Any risk of damage to the electrical installations and equipment’s caused by direct lightning strikes or mains-borne surges must be excluded. In addition, there must be no interference in the data centre following lightning strikes.

Electricity suppliers cannot guarantee an uninterrupted energy supply, therefore interruptions or prolonged power failures must be bridged using emergency power systems or backup generators to provide alternative means of power. This is the only way to guarantee the function of all technical systems required to operate a data centre, such as air conditioning, energy and security. Emergency power system planning determines permissible downtimes. Types of uninterruptible power supplies are classified in the IEC-Standard 62040-3, which describes the corresponding determination method.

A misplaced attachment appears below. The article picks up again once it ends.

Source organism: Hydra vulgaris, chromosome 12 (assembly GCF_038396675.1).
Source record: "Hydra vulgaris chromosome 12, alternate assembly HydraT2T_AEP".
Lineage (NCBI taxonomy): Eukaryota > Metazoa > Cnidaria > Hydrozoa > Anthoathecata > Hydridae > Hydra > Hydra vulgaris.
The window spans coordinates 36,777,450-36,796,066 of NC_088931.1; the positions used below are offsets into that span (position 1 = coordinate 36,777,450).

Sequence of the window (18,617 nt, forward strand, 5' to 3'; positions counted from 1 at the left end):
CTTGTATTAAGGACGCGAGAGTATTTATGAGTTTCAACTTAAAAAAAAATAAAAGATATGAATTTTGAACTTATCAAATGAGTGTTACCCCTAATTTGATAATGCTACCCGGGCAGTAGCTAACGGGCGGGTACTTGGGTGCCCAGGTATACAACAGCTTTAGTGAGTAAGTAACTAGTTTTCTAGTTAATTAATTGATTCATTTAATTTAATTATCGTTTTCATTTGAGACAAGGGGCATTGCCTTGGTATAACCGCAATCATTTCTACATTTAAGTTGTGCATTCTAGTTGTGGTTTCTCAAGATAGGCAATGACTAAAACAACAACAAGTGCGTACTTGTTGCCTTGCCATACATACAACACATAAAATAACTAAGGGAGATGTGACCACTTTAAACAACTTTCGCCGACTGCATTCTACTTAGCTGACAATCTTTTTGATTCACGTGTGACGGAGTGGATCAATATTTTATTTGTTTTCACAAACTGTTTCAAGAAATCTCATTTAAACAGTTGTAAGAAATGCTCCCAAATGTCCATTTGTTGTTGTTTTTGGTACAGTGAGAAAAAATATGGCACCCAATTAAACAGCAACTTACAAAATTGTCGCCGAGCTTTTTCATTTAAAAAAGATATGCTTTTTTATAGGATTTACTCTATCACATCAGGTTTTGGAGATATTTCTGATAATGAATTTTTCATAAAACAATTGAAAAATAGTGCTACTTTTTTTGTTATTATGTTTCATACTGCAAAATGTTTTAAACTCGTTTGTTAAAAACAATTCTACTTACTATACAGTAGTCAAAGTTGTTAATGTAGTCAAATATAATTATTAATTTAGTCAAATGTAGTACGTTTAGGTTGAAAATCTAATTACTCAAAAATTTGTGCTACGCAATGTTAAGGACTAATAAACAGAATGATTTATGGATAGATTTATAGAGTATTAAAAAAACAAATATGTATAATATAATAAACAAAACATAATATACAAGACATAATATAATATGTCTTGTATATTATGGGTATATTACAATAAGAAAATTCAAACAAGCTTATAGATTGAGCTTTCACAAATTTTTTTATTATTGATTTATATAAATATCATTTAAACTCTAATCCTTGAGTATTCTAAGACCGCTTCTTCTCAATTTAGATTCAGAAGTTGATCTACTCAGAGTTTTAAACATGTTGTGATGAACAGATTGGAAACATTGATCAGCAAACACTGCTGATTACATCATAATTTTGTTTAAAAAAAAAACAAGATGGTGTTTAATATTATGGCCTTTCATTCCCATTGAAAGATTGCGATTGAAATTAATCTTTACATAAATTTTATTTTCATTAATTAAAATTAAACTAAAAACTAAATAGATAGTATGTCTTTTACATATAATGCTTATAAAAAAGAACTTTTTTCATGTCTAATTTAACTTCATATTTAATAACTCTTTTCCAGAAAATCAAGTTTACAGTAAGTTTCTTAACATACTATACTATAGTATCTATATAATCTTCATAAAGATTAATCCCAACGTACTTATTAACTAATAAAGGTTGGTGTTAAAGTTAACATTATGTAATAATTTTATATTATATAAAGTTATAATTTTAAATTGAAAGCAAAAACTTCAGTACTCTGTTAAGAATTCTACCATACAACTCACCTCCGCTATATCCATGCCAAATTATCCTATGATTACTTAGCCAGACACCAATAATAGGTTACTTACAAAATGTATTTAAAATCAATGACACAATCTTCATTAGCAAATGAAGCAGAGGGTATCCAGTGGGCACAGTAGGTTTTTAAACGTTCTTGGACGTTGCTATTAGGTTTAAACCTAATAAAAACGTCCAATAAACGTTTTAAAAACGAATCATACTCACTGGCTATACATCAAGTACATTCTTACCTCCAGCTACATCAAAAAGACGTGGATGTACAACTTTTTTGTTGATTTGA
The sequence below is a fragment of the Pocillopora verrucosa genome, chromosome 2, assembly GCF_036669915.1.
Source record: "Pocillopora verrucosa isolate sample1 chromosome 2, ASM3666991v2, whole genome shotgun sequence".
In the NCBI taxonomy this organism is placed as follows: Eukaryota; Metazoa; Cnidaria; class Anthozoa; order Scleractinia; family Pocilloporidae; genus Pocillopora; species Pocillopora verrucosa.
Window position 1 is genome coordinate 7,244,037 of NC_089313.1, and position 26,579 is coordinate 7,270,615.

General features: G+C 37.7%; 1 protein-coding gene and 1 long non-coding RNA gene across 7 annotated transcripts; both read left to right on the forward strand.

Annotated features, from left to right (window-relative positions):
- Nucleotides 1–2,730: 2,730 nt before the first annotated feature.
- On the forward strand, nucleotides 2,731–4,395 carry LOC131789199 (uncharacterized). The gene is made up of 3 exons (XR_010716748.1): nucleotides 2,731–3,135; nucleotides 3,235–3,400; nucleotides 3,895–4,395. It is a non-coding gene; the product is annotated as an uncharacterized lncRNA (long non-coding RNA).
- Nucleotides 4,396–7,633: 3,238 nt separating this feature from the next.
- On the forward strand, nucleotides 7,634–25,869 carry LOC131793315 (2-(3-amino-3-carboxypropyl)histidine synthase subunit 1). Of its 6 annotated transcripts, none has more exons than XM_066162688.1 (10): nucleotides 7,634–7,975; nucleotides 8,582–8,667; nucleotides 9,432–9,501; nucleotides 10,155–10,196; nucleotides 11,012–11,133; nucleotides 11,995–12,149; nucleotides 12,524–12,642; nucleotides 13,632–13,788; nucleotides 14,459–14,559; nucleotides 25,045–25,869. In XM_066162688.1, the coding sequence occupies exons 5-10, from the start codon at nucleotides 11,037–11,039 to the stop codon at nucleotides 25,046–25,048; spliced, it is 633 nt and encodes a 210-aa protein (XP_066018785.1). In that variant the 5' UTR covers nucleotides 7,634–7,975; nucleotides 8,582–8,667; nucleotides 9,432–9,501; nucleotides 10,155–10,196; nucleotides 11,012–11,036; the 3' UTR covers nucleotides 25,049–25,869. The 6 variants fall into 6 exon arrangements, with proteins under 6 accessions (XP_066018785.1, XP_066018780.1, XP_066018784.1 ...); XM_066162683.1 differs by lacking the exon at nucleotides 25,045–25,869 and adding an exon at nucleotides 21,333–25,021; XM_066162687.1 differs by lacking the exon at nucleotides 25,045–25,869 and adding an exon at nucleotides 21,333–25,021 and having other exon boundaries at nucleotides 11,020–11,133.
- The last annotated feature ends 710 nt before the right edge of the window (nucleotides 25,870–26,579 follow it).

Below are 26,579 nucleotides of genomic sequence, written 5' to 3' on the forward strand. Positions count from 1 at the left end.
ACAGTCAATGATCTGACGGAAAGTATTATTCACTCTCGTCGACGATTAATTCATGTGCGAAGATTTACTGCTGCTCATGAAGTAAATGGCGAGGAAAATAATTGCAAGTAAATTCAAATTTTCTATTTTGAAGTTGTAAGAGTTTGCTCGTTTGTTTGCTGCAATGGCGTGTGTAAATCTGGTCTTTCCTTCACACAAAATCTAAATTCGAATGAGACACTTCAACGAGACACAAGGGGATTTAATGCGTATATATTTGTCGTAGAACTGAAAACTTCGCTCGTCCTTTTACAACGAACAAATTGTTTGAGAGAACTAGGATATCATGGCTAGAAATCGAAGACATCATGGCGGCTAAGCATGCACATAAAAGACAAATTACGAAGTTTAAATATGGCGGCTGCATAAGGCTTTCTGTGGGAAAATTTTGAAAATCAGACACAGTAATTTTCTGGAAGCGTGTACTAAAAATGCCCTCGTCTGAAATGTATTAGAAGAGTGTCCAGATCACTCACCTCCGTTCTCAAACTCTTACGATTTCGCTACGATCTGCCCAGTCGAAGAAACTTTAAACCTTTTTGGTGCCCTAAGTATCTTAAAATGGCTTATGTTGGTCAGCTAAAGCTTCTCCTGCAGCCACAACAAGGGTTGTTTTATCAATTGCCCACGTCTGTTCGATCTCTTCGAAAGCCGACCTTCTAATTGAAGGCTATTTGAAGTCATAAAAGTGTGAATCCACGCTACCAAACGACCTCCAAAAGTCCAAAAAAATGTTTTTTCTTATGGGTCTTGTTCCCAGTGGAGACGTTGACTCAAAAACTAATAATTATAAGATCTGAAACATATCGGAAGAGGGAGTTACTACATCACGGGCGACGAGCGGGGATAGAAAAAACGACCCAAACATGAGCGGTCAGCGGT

Another option that can be implemented to increase resiliency is to connect the data-center power lines to two independent power grids thru a mechanism that allows to seamlessly switch between them in case of failure.

A centralised environmental monitoring and management system, that is able to monitor the status of all physical resources, is also a requirement.

A considerable amount of energy must be generated to run the air conditioning, particularly for the data centre cooling system. The air-conditioning/cooling system, and the associated power back-up system, must be designed so that the maximum permitted temperature in the data centre is not exceeded also in the event of a malfunction or a failure of a defined duration of the cooling system (e.g. power failure, breakdown of air-conditioning or cooling system, etc.).

The diversity of paths of the connections between the datacentres should be considered: for instance fibres that act as redundant protection to each other should exit the building from different points of entry / exit and should never be part of the same fibre duct along their way to the other datacentre.

Besides building very strong and resistant data-center infrastructures, IT systems can be operated in a fault or disaster-tolerant manner across several data centre sites, utilizing one of the following two approaches: